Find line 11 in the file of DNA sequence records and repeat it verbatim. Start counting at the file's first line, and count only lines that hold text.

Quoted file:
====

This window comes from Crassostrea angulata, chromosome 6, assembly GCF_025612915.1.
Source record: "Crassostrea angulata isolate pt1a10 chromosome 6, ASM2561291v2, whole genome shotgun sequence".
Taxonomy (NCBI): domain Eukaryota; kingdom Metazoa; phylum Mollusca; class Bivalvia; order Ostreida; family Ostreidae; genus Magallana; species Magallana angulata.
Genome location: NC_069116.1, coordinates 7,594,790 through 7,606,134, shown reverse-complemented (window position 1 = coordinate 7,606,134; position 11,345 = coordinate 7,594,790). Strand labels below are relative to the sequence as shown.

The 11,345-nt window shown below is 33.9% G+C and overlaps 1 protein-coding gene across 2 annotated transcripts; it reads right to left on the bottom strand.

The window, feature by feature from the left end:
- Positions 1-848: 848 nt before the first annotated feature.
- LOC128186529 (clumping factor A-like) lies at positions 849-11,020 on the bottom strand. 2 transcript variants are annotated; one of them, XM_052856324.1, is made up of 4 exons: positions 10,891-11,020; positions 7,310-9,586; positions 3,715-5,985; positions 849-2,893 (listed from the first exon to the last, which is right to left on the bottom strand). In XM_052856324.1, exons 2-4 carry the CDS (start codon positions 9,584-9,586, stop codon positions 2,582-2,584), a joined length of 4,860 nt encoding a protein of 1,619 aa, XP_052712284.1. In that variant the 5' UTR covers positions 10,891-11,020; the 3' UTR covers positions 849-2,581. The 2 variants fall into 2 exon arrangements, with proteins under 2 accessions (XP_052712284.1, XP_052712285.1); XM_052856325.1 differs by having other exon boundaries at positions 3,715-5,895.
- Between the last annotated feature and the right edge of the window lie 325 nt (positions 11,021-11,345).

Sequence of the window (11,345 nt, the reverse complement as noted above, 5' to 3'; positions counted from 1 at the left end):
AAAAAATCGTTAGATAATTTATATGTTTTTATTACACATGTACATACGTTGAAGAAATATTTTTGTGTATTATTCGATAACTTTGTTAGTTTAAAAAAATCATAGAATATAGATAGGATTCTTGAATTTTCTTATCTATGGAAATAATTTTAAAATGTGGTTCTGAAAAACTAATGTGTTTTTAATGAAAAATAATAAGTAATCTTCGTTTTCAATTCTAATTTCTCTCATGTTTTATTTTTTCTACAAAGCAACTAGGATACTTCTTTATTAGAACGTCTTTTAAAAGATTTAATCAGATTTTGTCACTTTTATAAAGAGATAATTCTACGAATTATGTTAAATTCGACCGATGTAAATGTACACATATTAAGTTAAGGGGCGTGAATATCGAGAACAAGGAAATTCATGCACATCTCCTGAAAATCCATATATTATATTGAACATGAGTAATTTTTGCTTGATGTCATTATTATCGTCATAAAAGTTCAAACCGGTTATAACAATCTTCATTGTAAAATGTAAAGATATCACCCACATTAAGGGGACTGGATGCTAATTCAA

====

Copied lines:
AAAAAATCGTTAGATAATTTATATGTTTTTATTACACATGTACATACGTTGAAGAAATATTTTTGTGTATTATTCGATAACTTTGTTAGTTTAAAAAAATCATAGAATATAGATAGGATTCTTGAATTTTCTTATCTATGGAAATAATTTTAAAATGTGGTTCTGAAAAACTAATGTGTTTTTAATGAAAAATAATAAGTAATCTTCGTTTTCAATTCTAATTTCTCTCATGTTTTATTTTTTCTACAAAGCAACTAGGATACTTCTTTATTAGAACGTCTTTTAAAAGATTTAATCAGATTTTGTCACTTTTATAAAGAGATAATTCTACGAATTATGTTAAATTCGACCGATGTAAATGTACACATATTAAGTTAAGGGGCGTGAATATCGAGAACAAGGAAATTCATGCACATCTCCTGAAAATCCATATATTATATTGAACATGAGTAATTTTTGCTTGATGTCATTATTATCGTCATAAAAGTTCAAACCGGTTATAACAATCTTCATTGTAAAATGTAAAGATATCACCCACATTAAGGGGACTGGATGCTAATTCAA